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kingdom, concluded a peace, to the great advantage of ourself and of our realm, with our very dear son Henry king of England, heir and regent of France, for ourself and for the kingdoms of France and of England; which peace has been solemnly sworn to by us, our consort the queen, our son of Burgundy, and by the nobles, barons, prelates, churchmen, and commonalties of the realm. We therefore order that all persons within our kingdom who have not as yet taken the oaths for the due observance of this peace do swear to the same without delay; and, confiding in your great loyalty, prudence, and diligence, we command, by these presents, that you, and each of you, do instantly visit all the cities, large towns, castles, and other notable places within the bailiwicks of Amiens, Tournay, Lille, y, Arras, and in the county of Ponthieu, and within their different dependencies and jurisdictions; and that you do summon before you all whom you shall think proper, of prelates and other dignitaries of the church, nobles, and common people, and that you do publicly cause to be read to them the whole of the articles of the said peace; which done, you will strictly enjoin them in our name to swear, in your presence, on the holy evangelists, to the due observance of the peace, the following oaths, under pain of being reputed rebels, and disobedient to us:— t “First, you shall swear obedience and loyalty to the high and mighty prince Henry king of England, as governor and regent of France, and that you will faithfully obey all his orders in whatever shall tend to the preservation of the public welfare and of the realm, subject at the present to the very high and potent prince Charles king of France our sovereign lord.— Secondly, that after the decease of our said sovereign lord king Charles, you will, conformably to the articles of the peace, become liege men and loyal subjects to the very high and mighty prince Henry king of England, and to his heirs; that you will honour and acknowledge him as king of France without opposition, as your true king, and obey him as such, promising henceforward to obey none other as king of France, excepting king Charles at present on the throne.—Thirdly, you will not afford assistance or advice to any conspiracies, that may tend to the death of the said king Henry, to the loss of his limbs, or to the diminution of his estate or dignity; but should you know of any such conspiracies, you will prevent them from taking effect as much as shall in you lie, and you shall inform the said king of England thereof by messages or letters. And you will swear generally to observe punctually all the different articles of this treaty of peace between our said lord king Charles and Henry king of England, without fraud, deception, or mental reservation whatever, and that you will resist and oppose any one who may any way attempt to infringe them. “These oaths we will and command all our vassals of every rank and condition to take, and swear to the maintaining the peace without infringing it in the smallest degree. You and your clerks will punctually transmit to us certificates of the above oaths having been solemnly taken in your presence. And we ordain that any number of you from nine to three persons be a sufficient court to receive such oaths, for which these presents shall be your authority. We order and command all our bailiffs, and others our officers of justice, to obey your directions, and to afford you every aid and advice that you may require. And because it may be necessary to make public these our commands in different parts, we will that as much faith be placed in the copies under our royal seal as in the original. “Given at our siege of Melun the 23d day of July, in the year of Grace 1420, and of our reign the 40th.” Countersigned, “MARC.” The count de St. Pol and the other commissioners in consequence of these orders left Paris, and were some days in journeying to Amiens, that they might avoid the ambushes of the Dauphinois. They were kindly received in Amiens, and, having shown their powers, the inhabitants took the oaths. They thence went to Abbeville, St. Ricquier, Montrieul, Boulogne, St. Omer, and other places, where they duly obeyed and punctually executed the orders they had received.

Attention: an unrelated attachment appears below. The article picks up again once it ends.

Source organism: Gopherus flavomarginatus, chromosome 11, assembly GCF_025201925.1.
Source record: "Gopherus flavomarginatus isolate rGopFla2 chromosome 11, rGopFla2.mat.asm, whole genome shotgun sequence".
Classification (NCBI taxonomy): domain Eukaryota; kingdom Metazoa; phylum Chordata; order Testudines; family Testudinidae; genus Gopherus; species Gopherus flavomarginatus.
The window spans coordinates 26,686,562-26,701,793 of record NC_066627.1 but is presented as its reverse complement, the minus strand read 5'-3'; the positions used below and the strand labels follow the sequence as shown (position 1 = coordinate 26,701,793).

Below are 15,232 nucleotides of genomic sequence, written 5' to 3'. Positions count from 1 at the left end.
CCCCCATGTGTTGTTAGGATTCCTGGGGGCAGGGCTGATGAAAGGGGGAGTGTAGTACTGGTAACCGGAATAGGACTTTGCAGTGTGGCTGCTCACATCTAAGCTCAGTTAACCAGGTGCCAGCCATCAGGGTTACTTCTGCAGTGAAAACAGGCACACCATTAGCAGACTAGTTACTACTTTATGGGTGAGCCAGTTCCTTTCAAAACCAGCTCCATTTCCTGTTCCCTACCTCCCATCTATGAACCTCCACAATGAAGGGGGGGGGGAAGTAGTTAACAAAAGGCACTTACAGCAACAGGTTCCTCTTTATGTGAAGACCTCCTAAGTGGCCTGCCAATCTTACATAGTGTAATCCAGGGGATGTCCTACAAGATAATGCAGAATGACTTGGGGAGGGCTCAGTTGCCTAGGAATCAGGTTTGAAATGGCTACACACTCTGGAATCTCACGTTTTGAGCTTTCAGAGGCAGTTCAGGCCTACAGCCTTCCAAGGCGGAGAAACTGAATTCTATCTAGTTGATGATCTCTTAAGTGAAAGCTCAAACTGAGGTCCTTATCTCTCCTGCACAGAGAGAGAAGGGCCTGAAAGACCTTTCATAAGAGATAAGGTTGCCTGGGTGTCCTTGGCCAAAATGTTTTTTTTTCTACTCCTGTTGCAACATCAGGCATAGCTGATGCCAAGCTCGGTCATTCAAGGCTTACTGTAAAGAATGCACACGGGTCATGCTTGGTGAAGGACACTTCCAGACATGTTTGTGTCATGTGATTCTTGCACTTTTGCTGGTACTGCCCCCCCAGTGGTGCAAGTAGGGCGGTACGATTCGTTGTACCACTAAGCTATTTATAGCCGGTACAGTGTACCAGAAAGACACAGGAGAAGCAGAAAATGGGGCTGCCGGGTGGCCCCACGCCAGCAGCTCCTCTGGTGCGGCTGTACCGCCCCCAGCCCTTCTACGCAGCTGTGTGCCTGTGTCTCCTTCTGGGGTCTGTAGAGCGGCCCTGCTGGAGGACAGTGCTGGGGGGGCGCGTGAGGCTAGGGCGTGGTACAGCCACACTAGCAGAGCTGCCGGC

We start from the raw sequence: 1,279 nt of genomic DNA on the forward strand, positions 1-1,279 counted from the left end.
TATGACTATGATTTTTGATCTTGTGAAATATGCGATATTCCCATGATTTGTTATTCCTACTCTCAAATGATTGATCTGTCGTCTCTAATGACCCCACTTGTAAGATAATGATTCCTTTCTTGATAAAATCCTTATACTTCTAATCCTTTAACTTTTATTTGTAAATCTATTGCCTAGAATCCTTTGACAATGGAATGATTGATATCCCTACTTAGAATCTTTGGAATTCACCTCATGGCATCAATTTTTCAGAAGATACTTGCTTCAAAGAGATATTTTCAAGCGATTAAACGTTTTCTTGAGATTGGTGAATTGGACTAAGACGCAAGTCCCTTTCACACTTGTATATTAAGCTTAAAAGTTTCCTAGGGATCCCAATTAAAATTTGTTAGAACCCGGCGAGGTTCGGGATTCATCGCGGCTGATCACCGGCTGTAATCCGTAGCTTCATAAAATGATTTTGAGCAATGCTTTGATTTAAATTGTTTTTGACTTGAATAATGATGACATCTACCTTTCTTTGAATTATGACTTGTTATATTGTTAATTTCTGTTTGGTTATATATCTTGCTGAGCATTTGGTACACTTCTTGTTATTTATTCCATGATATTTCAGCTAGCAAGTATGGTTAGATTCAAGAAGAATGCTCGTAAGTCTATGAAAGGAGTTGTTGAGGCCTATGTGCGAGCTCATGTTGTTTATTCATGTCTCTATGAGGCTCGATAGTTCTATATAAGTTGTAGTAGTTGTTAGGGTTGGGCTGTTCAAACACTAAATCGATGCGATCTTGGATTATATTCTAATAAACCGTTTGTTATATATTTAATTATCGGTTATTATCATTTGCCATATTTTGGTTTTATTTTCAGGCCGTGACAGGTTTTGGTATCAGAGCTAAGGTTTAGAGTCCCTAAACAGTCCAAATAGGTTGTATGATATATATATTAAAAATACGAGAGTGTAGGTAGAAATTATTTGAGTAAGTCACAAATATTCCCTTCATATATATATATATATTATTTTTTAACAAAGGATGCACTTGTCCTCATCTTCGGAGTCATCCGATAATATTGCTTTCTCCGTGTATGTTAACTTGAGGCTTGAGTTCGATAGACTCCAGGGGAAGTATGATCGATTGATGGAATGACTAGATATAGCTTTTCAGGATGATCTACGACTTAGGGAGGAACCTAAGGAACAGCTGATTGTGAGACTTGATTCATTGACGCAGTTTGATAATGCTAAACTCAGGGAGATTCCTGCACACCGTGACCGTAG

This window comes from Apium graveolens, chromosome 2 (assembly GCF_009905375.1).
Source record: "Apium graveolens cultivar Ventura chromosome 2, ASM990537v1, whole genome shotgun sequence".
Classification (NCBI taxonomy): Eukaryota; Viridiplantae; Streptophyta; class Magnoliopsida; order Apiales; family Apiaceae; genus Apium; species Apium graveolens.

CHAPTER coxxvi.11.—PHILIP count DE ST. Pol Goes To BRUSSELs, AND ARRESTs THE MINISTERS OF THE DUKE OF BRABANT. —OTHER EVENTS THAT HAPPENED IN THESE TIMEs.